Much of the world was holding its breath for the last week as the chance of living with an equitable climate in the long-term literally depends on whether the new US administration works for, or against, climate change.
The stakes are high and — not for nothing — there was a global sigh of relief when Joe Biden was declared the winner, as his stated plans for tackling climate change show considerable ambition.
He pledged to re-join the Paris agreement ‘on day one’ of his presidency and to invest more than $2tn in stimulating a green economy funded by reversing Donald Trump’s tax cuts for corporates. He also aims to put in place domestically enforceable decarbonization targets, which require legislative and regulatory changes, including ‘green trade’ through border carbon adjustment taxes.
However, the euphoria does need to be tempered by the reality that Biden’s hands may be tied, as control of the 100-seat Senate may end up in favour of the Republicans if they win the vital run-off elections in Georgia for the two remaining seats on 5 January.
This means congressional approval could be difficult on the more ambitious and radical aspects of his pledges, especially as Senate majority leader Mitch McConnell said of green policies that ‘if I’m still the majority leader in the Senate think of me as the Grim Reaper…None of that stuff is going to pass’.
As both Obama and Trump have showed, Biden can bypass Congress by use of executive orders, but the ease with which Trump overturned Obama’s orders shows this is not a long-term solution, and climate action desperately needs a consistently ambitious US. The fact Obama could not get the Republican-controlled Senate to ratify the Paris Agreement meant Trump could withdraw from it without congressional approval.
But the short-termism of presidential executive orders does work in Biden’s favour. The House of Representatives, having been Democrat-controlled for the last two years, forced Trump’s regressive rollback of environmental regulations to be reliant on his executive order, so the yo-yoing will continue when Biden overturns Trump.
But the extent to which he will drive change via executive orders is unclear. Biden has pledged to reduce methane from the oil and gas industry, but has not gone as far as many environmental campaigners would have liked by openly condemning fracking.
The most difficult is to secure the federal tax reforms necessary to fund Biden’s ambitious $2tn of green investment, and a Republican Senate could severely limit this pledge. But Biden could squeeze more Green Deal-type federal spending into the coronavirus relief bill, which will likely be the litmus test of how far McConnell will go in shutting down the president-elect’s climate ambitions.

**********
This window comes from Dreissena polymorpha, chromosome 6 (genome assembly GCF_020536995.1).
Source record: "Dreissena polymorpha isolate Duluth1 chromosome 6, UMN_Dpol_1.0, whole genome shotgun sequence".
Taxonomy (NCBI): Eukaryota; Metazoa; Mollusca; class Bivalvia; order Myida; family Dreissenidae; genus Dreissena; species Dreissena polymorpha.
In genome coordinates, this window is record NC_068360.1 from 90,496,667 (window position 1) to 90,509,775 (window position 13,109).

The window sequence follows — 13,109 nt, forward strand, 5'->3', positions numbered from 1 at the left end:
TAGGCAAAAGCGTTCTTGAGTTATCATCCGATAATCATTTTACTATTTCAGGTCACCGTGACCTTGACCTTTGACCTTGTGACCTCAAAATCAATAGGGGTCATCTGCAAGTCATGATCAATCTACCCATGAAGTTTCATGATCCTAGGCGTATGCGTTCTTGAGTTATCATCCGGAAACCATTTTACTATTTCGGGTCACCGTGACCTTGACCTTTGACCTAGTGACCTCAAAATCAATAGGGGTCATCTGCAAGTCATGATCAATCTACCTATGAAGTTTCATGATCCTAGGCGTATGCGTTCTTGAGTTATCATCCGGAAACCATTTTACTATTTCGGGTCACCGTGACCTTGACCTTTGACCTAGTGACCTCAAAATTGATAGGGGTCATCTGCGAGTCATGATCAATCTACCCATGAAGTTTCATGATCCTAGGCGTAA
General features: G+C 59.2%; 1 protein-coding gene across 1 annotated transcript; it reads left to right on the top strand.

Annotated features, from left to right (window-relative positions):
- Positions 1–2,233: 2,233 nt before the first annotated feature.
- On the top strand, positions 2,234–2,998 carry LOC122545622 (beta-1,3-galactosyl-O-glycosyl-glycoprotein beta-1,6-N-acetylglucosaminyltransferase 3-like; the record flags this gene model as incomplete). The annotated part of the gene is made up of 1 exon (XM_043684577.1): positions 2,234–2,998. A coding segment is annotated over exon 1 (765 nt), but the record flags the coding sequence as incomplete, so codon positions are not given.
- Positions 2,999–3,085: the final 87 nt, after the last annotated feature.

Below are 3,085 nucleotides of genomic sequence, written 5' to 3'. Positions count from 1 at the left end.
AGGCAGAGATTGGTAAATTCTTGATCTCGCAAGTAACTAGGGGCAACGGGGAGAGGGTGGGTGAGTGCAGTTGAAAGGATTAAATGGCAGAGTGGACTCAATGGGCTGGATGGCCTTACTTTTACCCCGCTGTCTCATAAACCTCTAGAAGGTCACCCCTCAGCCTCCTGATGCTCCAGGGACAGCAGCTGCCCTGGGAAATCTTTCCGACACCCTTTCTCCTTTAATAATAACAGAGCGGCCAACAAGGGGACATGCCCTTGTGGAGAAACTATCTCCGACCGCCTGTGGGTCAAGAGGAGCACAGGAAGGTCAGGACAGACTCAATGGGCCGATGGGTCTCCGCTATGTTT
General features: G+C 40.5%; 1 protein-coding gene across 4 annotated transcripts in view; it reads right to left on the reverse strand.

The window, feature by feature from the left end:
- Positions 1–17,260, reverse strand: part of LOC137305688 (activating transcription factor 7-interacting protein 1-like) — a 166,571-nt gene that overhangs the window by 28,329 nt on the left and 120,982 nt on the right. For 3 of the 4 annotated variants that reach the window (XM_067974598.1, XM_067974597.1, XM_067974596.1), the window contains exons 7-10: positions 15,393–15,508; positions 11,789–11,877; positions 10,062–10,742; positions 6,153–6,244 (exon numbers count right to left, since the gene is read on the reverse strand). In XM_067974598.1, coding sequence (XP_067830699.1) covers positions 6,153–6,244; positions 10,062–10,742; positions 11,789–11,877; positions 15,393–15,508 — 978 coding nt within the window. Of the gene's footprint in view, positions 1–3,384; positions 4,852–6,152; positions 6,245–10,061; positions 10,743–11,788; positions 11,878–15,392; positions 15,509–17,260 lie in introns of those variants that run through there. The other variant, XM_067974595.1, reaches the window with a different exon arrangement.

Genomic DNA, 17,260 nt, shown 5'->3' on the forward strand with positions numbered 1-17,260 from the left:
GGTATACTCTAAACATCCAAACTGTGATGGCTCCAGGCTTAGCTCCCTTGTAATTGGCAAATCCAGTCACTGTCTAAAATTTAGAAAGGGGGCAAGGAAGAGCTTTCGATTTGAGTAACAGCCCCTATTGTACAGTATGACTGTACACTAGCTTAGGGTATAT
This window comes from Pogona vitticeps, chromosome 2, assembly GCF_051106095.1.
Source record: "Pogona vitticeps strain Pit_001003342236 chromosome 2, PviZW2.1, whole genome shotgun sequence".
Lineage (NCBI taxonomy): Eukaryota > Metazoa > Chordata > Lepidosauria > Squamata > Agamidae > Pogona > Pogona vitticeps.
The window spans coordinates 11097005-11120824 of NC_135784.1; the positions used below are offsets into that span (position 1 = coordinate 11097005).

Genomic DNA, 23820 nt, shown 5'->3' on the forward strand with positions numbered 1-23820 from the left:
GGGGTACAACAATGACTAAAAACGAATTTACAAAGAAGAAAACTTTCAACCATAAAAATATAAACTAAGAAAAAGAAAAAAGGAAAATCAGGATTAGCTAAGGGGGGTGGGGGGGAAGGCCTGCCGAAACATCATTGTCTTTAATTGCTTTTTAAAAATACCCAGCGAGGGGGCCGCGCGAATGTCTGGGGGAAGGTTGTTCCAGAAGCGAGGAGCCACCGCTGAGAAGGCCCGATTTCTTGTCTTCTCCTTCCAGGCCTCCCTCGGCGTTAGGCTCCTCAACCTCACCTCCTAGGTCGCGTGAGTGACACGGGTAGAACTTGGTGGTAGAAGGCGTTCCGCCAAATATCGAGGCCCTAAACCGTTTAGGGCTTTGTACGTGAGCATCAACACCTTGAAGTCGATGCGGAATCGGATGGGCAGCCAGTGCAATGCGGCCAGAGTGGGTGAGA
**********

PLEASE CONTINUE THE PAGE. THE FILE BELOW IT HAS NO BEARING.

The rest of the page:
There are more tools in the presidential toolbox than just executive orders. Making climate-leaning appointments to the heads of the federal agencies combined with using existing laws such as the Clean Air Act could help tighten regulations and standards in areas such as transport emission standards.
This could support the efforts of many states which maintained admirable momentum in opposition to Trump’s pro-fossil fuel policies, such as California. However, a Republican Senate coupled with a 6-3 conservative-leaning Supreme Court means there are plenty of routes by which action can be stymied.
Without an easy route to congressional approval, the most important casualties of the new administration’s green ambition could be the domestic legislative and enforceable targets towards a net-zero economy, and a national carbon tax, along with any consistency of US climate diplomacy if a less climate-ambitious president is elected in 2024.
But if the Democrats flip the incumbent Republicans in Georgia, the Senate becomes tied and the vice-president has the casting vote, thereby widening Biden’s options with nominal control of Congress, and creating the possibility of the US comprehensively tackling its emissions-bloated economy.
Without control of the Senate, the ride is much bumpier with more legal action meaning domestic ambition will likely fall away and the longevity of policies put into question. However, not only are Trump’s executive orders supporting fossil fuels low-hanging fruit for the new president, other mechanisms are also open to significantly progressive climate policies, while climate policy on the international stage is predominately the reserve of the executive.
The urgency of the global climate emergency really requires a US president able to enact the most radical and ambitious climate policies possible, preferably protected by congressional ratification. For that, the hope is the president-elect has a ticket to ride on the midnight train to Georgia ahead of the crucial January vote.